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Before he adopted Bear, Andy Parent never thought of himself as an animal guy.

But rescue animals can be sneaky: They have a way of rescuing you back.

Mr. Parent certainly didn't think he needed saving. He was happy and prosperous as a property manager in Ottawa. Life was hectic and stressful sometimes, but that's one reason why he bought some acres in Kemptville, Ont. - as an investment and someplace to putter around on weekends with his sons.

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Then one day a neighbour called him up. "Andy, do you have a dog there?" he asked. He had rescued a formerly abused wolf-German shepherd mix and thought Mr. Parent's ranch would be the perfect place for the fierce-looking dog named Bear.

One night, Mr. Parent was walking Bear - who turned out to be a sweetheart he nicknamed Pooh Bear - by the back fence of his farm when he saw something strange in the moonlight. Maybe he was half-asleep and dreaming, but he thought he saw a bunch of animals running though his field. He shook his head and the vision faded, but the idea lingered that he was being called to something other than a life of property management.

Soon after, people started turning up at his farm, rescued animals in tow, looking for a safe haven.

"I thought, 'This is weird,' but I couldn't say no," Mr. Parent says.

"I saw how loving Bear was, and how mistreated he'd been. I thought, 'Jeez, you know, there's probably a lot of other animals like that.' "

Bear died several years ago - his ashes sit in an urn on Mr. Parent's desk. But Mr. Parent kept on saying yes. To dogs and cats at first - then came a few abused horses, pigs and goats, followed by chickens, ducks, bunnies, one Jersey cow and one buffalo named Dakota. At last count, Mr. Parent had 167 animals at his Kemptville ranch and two other Eastern Ontario locations.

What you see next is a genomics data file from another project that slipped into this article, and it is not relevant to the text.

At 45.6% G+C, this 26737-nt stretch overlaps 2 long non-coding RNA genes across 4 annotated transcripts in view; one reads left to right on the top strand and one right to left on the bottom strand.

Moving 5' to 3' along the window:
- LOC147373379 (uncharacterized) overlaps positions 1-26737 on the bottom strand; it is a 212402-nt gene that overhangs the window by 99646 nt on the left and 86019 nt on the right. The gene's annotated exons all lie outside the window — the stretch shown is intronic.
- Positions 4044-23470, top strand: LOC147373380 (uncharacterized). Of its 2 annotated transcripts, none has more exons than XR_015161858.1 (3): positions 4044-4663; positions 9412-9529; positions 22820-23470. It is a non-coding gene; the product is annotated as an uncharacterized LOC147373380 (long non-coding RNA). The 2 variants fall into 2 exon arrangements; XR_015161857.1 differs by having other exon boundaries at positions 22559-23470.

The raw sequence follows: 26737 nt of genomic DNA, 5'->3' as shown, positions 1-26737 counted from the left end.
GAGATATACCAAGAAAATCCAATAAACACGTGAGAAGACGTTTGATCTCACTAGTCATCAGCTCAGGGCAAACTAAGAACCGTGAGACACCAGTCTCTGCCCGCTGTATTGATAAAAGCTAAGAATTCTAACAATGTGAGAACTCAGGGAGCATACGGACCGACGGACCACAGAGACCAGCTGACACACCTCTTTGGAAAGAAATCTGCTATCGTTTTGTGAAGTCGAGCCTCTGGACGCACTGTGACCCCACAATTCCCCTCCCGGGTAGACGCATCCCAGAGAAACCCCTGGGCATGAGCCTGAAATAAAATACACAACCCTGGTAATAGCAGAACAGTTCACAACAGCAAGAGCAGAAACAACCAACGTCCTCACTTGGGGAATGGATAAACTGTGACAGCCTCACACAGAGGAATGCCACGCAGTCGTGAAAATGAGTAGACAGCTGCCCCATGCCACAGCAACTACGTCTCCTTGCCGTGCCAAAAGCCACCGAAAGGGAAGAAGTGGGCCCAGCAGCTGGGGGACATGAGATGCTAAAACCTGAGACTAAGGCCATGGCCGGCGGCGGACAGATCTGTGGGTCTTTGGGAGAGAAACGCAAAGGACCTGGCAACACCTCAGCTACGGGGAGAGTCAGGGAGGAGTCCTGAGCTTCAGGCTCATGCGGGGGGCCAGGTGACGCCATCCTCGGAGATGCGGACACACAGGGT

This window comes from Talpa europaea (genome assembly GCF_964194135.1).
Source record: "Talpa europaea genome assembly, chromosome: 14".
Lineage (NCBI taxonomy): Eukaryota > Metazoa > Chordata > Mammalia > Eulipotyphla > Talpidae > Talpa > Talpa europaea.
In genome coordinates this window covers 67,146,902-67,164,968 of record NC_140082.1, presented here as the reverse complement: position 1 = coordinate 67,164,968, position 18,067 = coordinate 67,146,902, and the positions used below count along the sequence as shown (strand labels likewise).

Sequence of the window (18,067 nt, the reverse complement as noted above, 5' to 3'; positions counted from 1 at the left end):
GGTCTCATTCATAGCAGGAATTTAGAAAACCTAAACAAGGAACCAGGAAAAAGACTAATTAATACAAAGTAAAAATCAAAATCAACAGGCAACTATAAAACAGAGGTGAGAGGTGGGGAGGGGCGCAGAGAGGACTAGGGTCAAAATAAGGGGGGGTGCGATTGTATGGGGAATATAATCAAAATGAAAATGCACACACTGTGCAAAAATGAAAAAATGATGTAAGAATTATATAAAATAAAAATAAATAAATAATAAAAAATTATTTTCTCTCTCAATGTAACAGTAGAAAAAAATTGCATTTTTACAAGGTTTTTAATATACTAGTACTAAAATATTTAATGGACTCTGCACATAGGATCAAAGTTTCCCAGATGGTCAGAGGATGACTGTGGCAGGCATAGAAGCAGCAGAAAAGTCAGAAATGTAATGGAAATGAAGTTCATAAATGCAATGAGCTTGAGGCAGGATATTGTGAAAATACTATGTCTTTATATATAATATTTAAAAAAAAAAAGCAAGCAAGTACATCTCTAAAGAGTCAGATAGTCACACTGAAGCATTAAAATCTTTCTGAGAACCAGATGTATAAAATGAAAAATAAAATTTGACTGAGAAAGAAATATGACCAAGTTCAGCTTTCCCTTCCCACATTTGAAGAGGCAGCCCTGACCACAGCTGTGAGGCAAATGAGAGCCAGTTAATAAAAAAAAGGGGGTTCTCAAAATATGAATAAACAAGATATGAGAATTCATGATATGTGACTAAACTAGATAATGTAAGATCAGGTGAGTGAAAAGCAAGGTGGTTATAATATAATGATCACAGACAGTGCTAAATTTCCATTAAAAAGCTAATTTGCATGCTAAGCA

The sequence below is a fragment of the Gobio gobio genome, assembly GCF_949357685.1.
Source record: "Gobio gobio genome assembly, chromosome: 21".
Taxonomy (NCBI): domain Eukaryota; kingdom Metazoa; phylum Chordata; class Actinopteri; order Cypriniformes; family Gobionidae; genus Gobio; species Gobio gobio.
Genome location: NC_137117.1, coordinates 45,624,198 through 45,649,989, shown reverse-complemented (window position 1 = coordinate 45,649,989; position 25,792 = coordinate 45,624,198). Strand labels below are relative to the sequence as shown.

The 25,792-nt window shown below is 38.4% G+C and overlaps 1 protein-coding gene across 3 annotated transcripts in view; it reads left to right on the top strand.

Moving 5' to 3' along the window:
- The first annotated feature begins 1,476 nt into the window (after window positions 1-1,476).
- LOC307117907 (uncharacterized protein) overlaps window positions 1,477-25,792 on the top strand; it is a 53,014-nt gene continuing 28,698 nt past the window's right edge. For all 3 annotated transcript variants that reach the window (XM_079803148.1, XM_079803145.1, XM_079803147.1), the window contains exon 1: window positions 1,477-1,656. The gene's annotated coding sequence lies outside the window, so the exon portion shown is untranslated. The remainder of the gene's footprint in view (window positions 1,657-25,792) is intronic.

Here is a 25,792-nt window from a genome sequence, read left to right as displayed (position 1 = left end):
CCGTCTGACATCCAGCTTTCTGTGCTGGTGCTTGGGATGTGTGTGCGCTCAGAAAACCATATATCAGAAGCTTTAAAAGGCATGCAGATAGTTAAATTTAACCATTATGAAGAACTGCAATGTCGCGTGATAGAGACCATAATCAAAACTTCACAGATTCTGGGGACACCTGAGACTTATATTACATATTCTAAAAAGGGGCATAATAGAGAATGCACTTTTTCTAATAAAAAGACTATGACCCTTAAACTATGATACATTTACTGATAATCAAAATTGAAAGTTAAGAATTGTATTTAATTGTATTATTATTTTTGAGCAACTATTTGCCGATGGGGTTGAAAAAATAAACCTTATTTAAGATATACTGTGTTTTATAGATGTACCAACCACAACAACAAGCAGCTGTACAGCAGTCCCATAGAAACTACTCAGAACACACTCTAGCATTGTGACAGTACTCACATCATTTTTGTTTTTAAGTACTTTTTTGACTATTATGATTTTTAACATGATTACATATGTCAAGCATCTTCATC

"It just kept going and kept getting bigger, and all of a sudden it became a mission," says Mr. Parent, 50. He left his job in 2004 and cashed in his retirement savings to support Big Sky Ranch Animal Sanctuary, which currently runs off donations. With his job as an animal control officer and his wife's work at Costco, they get by, but just barely.

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Sometimes Mr. Parent wonders why, out of everyone, he should be the one to save animals. The answer he gets is always the same.

"It's like something deep inside of me says, 'Don't ask, just trust,' " he says.

Talking to Mr. Parent is a delightful exercise in cognitive dissonance: A husky man with a deep voice and a penchant for flannel and denim, he looks every inch the Eastern Ontario farmer he is - and then he opens his mouth and sounds like a cross between Oprah and the Dalai Lama.

"I'm not a person that goes to church every Sunday, but I do believe in a higher power," he says earnestly. "I don't even know what I'm following, but I just do it. The love this place gets, the energy this place gives, is just unbelievable."

Mr. Parent spent most of his childhood as a ward of the Crown, moving from one foster family to another. Though he resists armchair psychoanalysis - Children's Aid was a wonderful influence on him, he says, and he had great foster parents - it's hard to ignore the parallels between his life and those of the strays he rescues. He's never met a dog past saving, he says, never found a challenge that love couldn't overcome.

That attitude helps, especially now. About a month ago he went to his doctor, thinking he had overdone it at the ranch, because his legs were sore. A few blood tests later, he was diagnosed with chronic leukemia, a treatable but fatal blood cancer. Mr. Parent does not know how much time he has left - people may live with chronic leukemia for years before symptoms flare up badly - but he's trying to set his affairs in order so the Big Sky Ranch Animal Sanctuary will continue after he's gone.

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As for himself, he doesn't plan too far ahead, except for one thing: He knows he wants to be buried with Bear's ashes.

What most people don't understand, he says, is that he's the lucky one.

"People say, 'You've given so much to the animals.' But the animals have given me so much more," he says. "They've put my feet on the ground; they've brought me back to reality. I have never been as happy in my life as I am now."

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